Source: The Hindu
Manifest pedagogy A severe slowdown has resulted in government engaging in Pro active structural reforms. Also, the vision of a $5 trillion economy requires such changes for growth targets to be attainable. Financial sector and banking reforms are carried out in light of such events and bank mergers has been in the making after Narimhama committee suggested them.
In news: Recently Finance minister announced merger of banks.
Placing it in syllabus: Indian Economy – Banking reforms
- Scheduled banks in india
- Narasimham committee report,
- P J Nayak committee
- EASE framework
- Merger of banks (proposed)
- Total number and structure
- Benefits and criticisms
Content: Scheduled banks in India:
- Scheduled Banks in India refer to those banks which have been included in the Second Schedule of the Reserve Bank of India Act, 1934.
- RBI in turn includes only those banks in this Schedule which satisfy the criteria laid down vide section 42(6)(a) of the said Act.
- Banks not under this Schedule are called Non-Scheduled Banks.
- To qualify as a scheduled bank, the bank should conform to the following conditions:
- The total minimum value of paid up capital and reserve must be of Rs. 5 lacs.
- The bank requires to satisfy the central bank that its affairs are not carried out in a way that causes harm to the interest of the depositors.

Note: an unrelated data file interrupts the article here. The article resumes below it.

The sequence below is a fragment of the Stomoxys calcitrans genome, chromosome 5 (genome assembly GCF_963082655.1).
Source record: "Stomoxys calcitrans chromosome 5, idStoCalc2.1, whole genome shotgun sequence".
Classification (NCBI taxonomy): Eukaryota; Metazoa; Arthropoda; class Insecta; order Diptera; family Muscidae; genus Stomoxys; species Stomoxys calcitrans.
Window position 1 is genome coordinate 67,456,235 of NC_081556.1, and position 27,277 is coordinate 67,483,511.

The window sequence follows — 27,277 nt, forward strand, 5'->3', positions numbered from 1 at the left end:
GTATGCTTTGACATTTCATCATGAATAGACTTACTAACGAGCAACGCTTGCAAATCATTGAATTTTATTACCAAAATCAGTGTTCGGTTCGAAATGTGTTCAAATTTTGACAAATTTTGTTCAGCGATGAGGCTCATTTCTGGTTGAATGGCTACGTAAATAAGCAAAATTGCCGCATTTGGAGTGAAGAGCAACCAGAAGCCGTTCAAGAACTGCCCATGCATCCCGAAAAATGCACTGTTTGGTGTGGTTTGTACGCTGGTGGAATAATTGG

- The bank needs to be a corporation rather than a sole-proprietorship or partnership firm.
Scheduled banks enjoy certain rights such as:
- Right to receive refinance facility from the apex bank.
- Entitled for currency chest facility.
- Right to become members of clearing house.
However, they are required to fulfil certain obligations like maintenance of an average daily balance of CRR (Cash Reserve Ratio) with the central bank at the rates specified by it. These banks need to submit returns at regular intervals, to the central bank subject to the rules of Reserve Bank of India Act, 1934 and Banking Regulation Act, 1949.
Narasimham committee on banking reforms:
Narasimham Committee Report I – 1991
The Narasimham Committee was set up in order to study the problems of the Indian financial system and to suggest some recommendations for improvement in the efficiency and productivity of the financial institution.
The committee has given the following major recommendations:-
- The committee recommended the reduction of the higher proportion of the Statutory Liquidity Ratio ‘SLR’ and the Cash Reserve Ratio ‘CRR’.
- In India, since nationalization, directed credit programmes were adopted by the government. The committee recommended phasing out of this programme. This programme compelled banks to earmark then financial resources for the needy and poor sectors at confessional rates of interest.
- The committee recommended eliminating government controls on interest rate and phasing out the concessional interest rates for the priority sector.